The first act flowed well, with energy and clean blocking, but act two had a few bumps in the road in scene transitions, and the production experienced some difficulties ironing out the wrinkles that arise from the more complex narrative demands of the later passages. There were a few moments when cast members stood awkwardly behind the focus of action, such as Ms. Clayborn’s big show-closing number, “Home.”
[divider]The sold out audience ate it up with great enthusiasm, and if the production engenders some of the patronizing attitude that is difficult to avoid when kids take any stage – “aren’t they adorable?” – even this reviewer, who is capable of great cynicism, was won over by the fact that they were, in fact, pretty adorable. This Wiz was, if nothing else, irresistible. But make no mistake, there was real talent and ability on the stage, and, aside from the all around good work from the principals, Kennedy Maddox stood out in the ensemble for her dance movements, which were just a little sharper and more fully extended than the rest. She also had stage presence of notable dignity that seemed much more adult and self-possessing than a youth of 15 years.
Yet Bledsaw’s accomplishment here is not the outmoded liberal cliché of bringing dignity to disadvantaged inner city kids. First, these kids are beyond that, and second, they come from all over, including Ballard High School, located in the heart of East End privilege. The skills we find in a young musician like Tim French, who drew a fat, Hammond B3-like sound from his synthesizer, likely come from education and a supportive family. These kids aren’t necessarily lacking for positive reinforcement, they are just relishing the opportunity to do this type of work and find an audience.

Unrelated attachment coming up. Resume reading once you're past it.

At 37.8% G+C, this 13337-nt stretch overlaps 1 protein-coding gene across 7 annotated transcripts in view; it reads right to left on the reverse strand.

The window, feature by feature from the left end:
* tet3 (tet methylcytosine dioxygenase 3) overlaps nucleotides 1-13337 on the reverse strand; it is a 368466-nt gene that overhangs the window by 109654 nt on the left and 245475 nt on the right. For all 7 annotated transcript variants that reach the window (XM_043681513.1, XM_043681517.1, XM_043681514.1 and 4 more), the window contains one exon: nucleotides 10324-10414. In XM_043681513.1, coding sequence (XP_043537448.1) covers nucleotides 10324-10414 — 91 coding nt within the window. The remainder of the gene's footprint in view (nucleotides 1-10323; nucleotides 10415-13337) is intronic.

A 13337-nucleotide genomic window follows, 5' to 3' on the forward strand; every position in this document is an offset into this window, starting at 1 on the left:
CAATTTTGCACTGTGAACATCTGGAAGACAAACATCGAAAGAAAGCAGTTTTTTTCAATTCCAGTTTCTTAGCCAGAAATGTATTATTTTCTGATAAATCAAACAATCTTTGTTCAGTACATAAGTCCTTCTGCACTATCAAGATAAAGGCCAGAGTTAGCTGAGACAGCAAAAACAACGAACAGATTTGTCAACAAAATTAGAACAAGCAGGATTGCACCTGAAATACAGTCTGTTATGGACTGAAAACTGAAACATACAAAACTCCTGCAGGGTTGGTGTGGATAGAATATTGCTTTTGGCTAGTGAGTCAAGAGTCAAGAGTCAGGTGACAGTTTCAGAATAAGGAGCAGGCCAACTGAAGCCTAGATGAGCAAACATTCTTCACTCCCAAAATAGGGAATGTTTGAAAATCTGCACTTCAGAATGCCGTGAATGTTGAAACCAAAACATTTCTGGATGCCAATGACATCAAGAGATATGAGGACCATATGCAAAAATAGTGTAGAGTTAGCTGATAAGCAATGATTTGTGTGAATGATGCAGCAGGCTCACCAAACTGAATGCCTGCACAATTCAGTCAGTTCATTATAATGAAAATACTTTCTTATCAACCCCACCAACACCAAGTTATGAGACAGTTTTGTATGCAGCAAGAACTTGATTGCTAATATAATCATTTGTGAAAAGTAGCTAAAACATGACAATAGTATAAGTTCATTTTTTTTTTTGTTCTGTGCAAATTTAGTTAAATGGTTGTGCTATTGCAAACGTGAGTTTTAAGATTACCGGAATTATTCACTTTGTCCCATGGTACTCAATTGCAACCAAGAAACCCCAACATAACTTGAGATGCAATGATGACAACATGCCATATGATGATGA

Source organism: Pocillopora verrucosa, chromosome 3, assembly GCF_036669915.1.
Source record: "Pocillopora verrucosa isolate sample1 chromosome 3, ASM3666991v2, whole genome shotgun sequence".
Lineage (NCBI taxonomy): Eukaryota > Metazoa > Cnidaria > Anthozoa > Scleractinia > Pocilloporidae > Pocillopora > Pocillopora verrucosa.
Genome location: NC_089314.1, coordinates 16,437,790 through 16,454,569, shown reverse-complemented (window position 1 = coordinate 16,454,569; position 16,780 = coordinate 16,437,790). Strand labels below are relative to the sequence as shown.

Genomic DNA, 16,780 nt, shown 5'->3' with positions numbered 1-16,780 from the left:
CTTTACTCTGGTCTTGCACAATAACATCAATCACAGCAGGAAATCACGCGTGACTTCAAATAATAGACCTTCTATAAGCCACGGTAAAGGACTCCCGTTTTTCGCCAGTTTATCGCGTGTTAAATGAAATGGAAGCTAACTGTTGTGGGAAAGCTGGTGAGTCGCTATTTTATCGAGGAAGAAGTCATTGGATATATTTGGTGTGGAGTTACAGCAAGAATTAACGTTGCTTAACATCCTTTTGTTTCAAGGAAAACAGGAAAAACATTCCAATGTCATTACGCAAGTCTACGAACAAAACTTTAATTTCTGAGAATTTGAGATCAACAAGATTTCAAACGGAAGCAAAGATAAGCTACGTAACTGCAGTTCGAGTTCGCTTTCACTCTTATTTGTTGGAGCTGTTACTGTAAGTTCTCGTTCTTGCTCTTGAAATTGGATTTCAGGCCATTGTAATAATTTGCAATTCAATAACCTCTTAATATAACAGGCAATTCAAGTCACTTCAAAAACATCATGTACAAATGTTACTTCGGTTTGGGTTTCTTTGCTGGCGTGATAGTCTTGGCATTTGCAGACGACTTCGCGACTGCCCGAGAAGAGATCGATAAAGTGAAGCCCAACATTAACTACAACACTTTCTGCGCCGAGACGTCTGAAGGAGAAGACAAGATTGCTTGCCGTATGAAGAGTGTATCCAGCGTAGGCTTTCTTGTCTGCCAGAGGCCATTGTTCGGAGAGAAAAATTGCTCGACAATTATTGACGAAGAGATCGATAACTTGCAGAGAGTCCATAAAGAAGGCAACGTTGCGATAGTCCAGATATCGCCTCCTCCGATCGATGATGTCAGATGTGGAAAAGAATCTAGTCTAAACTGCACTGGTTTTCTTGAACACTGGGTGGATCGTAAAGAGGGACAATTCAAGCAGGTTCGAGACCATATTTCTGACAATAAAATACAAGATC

Another part of the LCCC vision is a new 350-seat theatre space that will begin construction before the end of the year, and will be christened Grand Lyric Theater @ Old Walnut Street in honor of two vintage movie theaters, the Grand and the Lyric, that were located on the 600 block of what is now Muhammad Ali Blvd. Such a venue would be unique west of 7th Street, and an appealing resource to local performance groups anxious for fresh spaces and fresh audiences.
That large ambition may not quite be realized in the estimable work Ms. Bledsaw and her cohorts are finishing this summer, but what they have accomplished in one 8-week program is impressive, and LCCC appears to have both the financial and emotional support they need to push on into the future. Only time will tell exactly how far-reaching their impact will be.
July 26 & August 2 @ 11:00am
July 29, 30, August 5, 6 @ 7:00pm
Youth Repertory Theatre Troupe of Louisville
Louisville Central Community Center
1300 West Muhammad Ali Blvd.
Louisville, Kentucky 40203
Keith Waits is a native of Louisville who works at Louisville Visual Art during the days, including being the host of PUBLIC on WXOX-FM 97.1/ ARTxFM.com, but spends most of his evenings indulging his taste for theatre, music and visual arts. His work has appeared in Pure Uncut Candy, TheatreLouisville, and Louisville Mojo. He is now Managing Editor for Arts-Louisville.com.